Are My Head Covering Priorities in Line with the Bible?
When I first started head covering, I temporarily experienced a bit of tunnel vision. I was still trying to clarify and solidify my beliefs, which necessitated quite a bit of time spent in focused study. I was also trying to understand (and deal with) the different reactions I got. Traversing this unfamiliar ground required extra attention, for a while. Though I was very careful to not allow this new experience to turn into a focal point of obsession, other people may have been concerned that it would.
Nine years later, I’m happy to say that it hasn’t.
Head covering has never been an issue I’ve exalted over more important matters, such as confessing sin, trusting in Christ, and loving and forgiving others, to name a few examples. I’ve always had a clear understanding of its place in my life, and of what level of priority it deserved.
Head Covering Mistakes to Avoid
Sometimes I hear it suggested that those who practice head covering are obsessive, legalistic, ignorant, or unbalanced. I know I don’t fit that caricature and I’m disappointed to be so misrepresented. And yet, I try to be patient. It doesn’t do any good to let false assumptions get under your skin. Being super-sensitive to criticism leads to problems such as bitterness and resentment, and I don’t want to give those things a foothold in my heart. So, I’ve always tried to avoid taking myself too seriously.
I take God seriously, and I take His Word seriously, but I don’t take myself too seriously. This isn’t about me.
I’d like to reiterate that very important point because we’ll be stuck in our head covering journey if we don’t get this right. If we want to keep on obeying God’s command in 1 Cor. 11:2-16 with stamina and joy, the first thing we need to learn is how to not take offenses personally. That may sound simple, and I bet you’re thinking that it’s easier said than done. You’re right — it is. But this is no different than anything else in the Christian walk. Maturity is not easy, but it’s worth the effort it takes to cooperate with God to develop it in our lives.
Here’s another hard thing that I suggest we consider: Is it possible that there may be some valid concerns underlying criticism that we receive? I want to be a person who is able to receive instruction & correction in order to wisely avoid pitfalls. And I believe there may be some head covering mistakes we would all be wise to try and avoid, if we could be aware of them beforehand.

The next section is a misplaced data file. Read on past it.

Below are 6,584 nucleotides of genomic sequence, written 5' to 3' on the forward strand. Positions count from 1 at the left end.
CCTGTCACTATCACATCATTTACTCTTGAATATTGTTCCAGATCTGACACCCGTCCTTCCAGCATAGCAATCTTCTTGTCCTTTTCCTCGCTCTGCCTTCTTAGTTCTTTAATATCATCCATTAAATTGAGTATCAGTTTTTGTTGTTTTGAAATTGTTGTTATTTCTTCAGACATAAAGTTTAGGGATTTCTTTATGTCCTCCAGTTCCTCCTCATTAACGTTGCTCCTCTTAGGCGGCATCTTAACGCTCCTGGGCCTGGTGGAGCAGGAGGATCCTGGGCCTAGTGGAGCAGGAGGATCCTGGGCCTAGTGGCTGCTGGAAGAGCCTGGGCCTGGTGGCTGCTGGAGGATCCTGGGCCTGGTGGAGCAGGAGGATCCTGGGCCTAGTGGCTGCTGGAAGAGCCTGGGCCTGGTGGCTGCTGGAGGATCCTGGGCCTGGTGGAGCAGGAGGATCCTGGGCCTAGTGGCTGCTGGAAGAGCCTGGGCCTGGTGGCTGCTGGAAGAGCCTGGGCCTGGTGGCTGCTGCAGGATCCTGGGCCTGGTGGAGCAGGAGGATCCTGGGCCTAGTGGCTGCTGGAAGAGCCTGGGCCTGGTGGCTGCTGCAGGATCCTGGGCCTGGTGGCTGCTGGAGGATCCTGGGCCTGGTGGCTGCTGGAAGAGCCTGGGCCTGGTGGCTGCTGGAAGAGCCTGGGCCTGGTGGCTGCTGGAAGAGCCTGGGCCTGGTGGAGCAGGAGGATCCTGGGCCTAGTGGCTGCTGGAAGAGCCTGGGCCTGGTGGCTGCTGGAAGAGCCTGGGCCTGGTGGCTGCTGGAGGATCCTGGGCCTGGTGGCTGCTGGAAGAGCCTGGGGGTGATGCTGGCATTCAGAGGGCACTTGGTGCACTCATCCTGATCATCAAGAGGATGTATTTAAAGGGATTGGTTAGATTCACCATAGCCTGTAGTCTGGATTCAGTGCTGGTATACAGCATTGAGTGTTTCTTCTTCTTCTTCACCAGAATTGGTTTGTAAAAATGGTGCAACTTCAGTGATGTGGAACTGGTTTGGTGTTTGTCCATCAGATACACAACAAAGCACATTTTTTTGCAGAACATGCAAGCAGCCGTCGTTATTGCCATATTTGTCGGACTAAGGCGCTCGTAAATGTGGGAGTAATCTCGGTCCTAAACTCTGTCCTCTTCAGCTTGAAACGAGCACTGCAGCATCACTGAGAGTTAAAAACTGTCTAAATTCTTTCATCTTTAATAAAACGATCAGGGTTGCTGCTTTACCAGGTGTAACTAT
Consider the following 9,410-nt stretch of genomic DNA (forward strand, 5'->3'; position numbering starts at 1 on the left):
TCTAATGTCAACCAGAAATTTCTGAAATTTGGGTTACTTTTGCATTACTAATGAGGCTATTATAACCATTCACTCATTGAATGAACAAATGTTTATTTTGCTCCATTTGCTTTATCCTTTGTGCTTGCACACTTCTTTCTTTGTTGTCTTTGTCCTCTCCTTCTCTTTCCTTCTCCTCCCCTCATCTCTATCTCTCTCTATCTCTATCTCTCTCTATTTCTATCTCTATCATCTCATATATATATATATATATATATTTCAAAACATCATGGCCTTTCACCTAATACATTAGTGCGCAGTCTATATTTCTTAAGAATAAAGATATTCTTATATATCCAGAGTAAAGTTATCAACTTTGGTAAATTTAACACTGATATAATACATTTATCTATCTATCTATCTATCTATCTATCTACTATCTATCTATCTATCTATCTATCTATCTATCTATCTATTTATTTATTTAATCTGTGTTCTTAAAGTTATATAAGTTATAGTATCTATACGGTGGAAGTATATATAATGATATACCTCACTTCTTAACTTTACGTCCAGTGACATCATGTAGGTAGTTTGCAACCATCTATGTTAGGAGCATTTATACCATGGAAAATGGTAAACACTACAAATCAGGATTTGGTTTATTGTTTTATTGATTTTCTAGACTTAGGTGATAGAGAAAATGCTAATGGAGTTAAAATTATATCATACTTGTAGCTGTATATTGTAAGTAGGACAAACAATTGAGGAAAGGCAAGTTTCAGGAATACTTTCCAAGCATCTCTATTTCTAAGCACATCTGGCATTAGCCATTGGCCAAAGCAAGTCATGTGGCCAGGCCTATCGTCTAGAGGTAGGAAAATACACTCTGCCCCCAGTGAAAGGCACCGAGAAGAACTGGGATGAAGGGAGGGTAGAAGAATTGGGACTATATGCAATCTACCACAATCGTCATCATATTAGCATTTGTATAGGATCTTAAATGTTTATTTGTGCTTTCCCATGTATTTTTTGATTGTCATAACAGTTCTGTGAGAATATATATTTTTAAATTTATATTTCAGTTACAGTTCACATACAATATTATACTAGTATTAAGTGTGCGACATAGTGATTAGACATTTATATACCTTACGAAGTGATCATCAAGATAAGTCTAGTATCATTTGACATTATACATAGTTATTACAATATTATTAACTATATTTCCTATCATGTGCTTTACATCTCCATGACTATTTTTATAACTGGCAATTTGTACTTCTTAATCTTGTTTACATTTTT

The second thing we need to learn how to do, then, is to glean whatever positive takeaways we can from criticism, whatever the motive may be of the person dishing it out. We should also allow for the possibility that the other person may actually have our well-being at heart.
Not long ago, I read an article in a popular, conservative Christian magazine that touched on the topic of “fake Christians.” My overall impression of the article was that it was true to reality and addressed something worth analyzing carefully.
There was just one thing that troubled me. In the second half of the article, the author supplied a list of what he considers to be “symptoms” of fake Christians, including the symptom of “exalting single issues.” The author described the “extreme” of those who flaunt their personal convictions about “head coverings” (among other things), and whose zeal doesn’t represent genuine worship and love for God.
As I read his warning, I knew for sure I wasn’t one of those fake Christians. I also hoped the author was balanced enough to know that not all women who cover their heads are exalting it. I chose to view his article as an opportunity for readers to examine themselves, to see if they’re truly in the faith (2 Cor. 13:5). At this point, I’d like to take a little time to address the helpful elements of his warning.
Some Personal Examination